Review: The Beaverbrook Town House, London
Chelsea's newest boutique hotel
As new hotels go, this is a special one. A home away from home in London’s most prestigious postcode says Jessica Harris.
Review: The Beaverbrook Town House
It’s been kept under wraps behind an illustrated facade for months but the hotly anticipated Beaverbrook Town House has now flung open its doors to visitors and guests. Conveniently situated between Knightsbridge and Sloane Square, it will no doubt be a handy stop-over for shoppers and locals alike. The two beautifully restored Georgian townhouses are home to 14 suites, each styled and named after celebrated London theatres, overlooking the leafy-green grandeur of Cadogan Gardens (to which the hotel holds the key). Staying true to its residential roots, interior designer Nicola Harding has maintained a cosy city home vibe with soft powdery hues, clashing prints, snug reading nooks and soft furnishings that wouldn’t look out of place in ones own home. The roomy suites, complete with small sitting area, aren’t merely a shower-and-sleep space but somewhere that’s designed to spend time in. Whether it’s getting into bed to watch the pop-up TV with a cup of tea or curl up on the sofa by the window to read a book and watch the city dwellers go by, it’s your own private urban bolthole.
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Keeping with the theme of living like a local, the Beaverbrook Town House is just a stone’s throw away from Chelsea’s best kept secrets. From local deli’s and beauty boutiques to atmospheric wine bars and artisan food, Pavillion Road provides all of the highlights of village life in the middle of the country’s capital. For a quieter scene, you can pop across the road to the Cadogan gardens – one of the largest garden squares in Chelsea and home to acres of sunny lawns, sculptures, a ‘pollinator meadow’, tennis courts and a playground. Once site of the 18th century London Botanic Garden, today it is home to some rare 300 year old mulberry trees, as well as more recently introduced unusual plants to meander through. But we couldn’t talk about local attractions without mentioning shopping. Home to some of the world’s most celebrated brands, the Town House is perfectly positioned for a little window shopping at Harvey Nichols, a handbag perusal at Chanel or to pick up something sparkly on King’s Road.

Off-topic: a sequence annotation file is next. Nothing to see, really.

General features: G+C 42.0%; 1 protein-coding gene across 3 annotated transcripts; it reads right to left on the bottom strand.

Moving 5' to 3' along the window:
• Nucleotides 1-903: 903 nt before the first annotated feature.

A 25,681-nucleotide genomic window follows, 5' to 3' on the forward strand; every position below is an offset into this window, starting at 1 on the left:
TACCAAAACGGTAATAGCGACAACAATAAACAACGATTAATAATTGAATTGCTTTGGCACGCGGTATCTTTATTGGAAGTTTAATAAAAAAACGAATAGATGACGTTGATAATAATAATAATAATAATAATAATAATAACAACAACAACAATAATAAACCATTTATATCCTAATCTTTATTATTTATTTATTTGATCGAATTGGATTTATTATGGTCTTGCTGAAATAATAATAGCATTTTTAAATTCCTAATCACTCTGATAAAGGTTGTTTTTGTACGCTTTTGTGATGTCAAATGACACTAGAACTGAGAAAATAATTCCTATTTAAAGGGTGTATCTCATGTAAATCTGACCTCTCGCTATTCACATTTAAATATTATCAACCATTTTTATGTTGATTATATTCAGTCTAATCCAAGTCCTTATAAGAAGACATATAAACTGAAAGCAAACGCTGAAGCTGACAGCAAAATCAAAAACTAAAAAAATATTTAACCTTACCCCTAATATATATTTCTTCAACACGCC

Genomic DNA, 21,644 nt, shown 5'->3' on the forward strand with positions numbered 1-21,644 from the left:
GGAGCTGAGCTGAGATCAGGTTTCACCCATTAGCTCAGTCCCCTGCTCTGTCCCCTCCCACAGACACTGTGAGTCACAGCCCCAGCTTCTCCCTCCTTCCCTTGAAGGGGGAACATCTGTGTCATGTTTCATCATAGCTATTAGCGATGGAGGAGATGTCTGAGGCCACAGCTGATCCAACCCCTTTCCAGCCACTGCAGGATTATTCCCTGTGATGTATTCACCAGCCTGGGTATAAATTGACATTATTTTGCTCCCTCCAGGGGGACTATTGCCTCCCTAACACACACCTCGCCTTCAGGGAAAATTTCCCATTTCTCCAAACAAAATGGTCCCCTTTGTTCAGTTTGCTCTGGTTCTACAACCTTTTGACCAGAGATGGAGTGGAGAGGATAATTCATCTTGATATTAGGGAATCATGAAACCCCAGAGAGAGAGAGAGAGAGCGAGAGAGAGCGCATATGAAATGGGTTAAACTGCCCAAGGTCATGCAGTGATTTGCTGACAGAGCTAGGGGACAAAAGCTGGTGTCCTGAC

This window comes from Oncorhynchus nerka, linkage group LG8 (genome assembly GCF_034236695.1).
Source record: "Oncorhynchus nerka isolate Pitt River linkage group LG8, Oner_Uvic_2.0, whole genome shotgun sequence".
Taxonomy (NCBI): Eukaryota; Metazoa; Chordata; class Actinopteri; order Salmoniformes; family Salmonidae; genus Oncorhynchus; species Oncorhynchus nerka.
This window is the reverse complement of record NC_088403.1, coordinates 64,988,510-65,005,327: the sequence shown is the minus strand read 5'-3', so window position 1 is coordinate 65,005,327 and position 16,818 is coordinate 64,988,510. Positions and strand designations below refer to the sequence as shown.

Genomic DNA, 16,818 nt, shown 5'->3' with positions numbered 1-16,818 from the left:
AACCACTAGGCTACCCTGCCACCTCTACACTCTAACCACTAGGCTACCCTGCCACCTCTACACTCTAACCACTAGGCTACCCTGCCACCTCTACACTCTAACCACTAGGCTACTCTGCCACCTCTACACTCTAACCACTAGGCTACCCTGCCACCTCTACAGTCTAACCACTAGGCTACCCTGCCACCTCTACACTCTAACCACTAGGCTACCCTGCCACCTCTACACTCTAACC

Although you have London’s finest eateries on your doorstep, you don’t need to go far to have a meal worthy of a Michelin star at the hotel’s Japanese-inspired restaurant. Both Sir Frank’s Bar and The Fuji Grill pay homage to Japan’s 19th-century grand masters with a delectable range of edible delicacies such as Truffle Yuzu Miso & Fresh Truffle with a side of salted Edamame Beans followed by their very popular Chocolate Cigar dessert (which is definitely too small to share before you consider it). End the night with a cosy night cap in the bar’s leather-lined booth (a perfect spot to people watch London’s glitterati) with your favourite tipple and soak up the bustling atmosphere – such a rarity in hotel bars but somehow it has it in spades.
Review: Omakase at Beaverbrook Town House
THE FINAL WORD
As experts in liveable luxury, it was no great surprise that Beaverbrook’s latest dwelling would be every inch as chic and decadent as I expected. With great attention to detail throughout the décor, it has all of the charm of a boutique hotel in one of the most coveted postcodes in London. But what really made the stay were the warm and helpful staff – no request was too great or inconvenient and they went out of their way to ensure we were happy and comfortable. A true testament to the brand.
Rooms from £450 per night, beaverbrooktownhouse.co.uk
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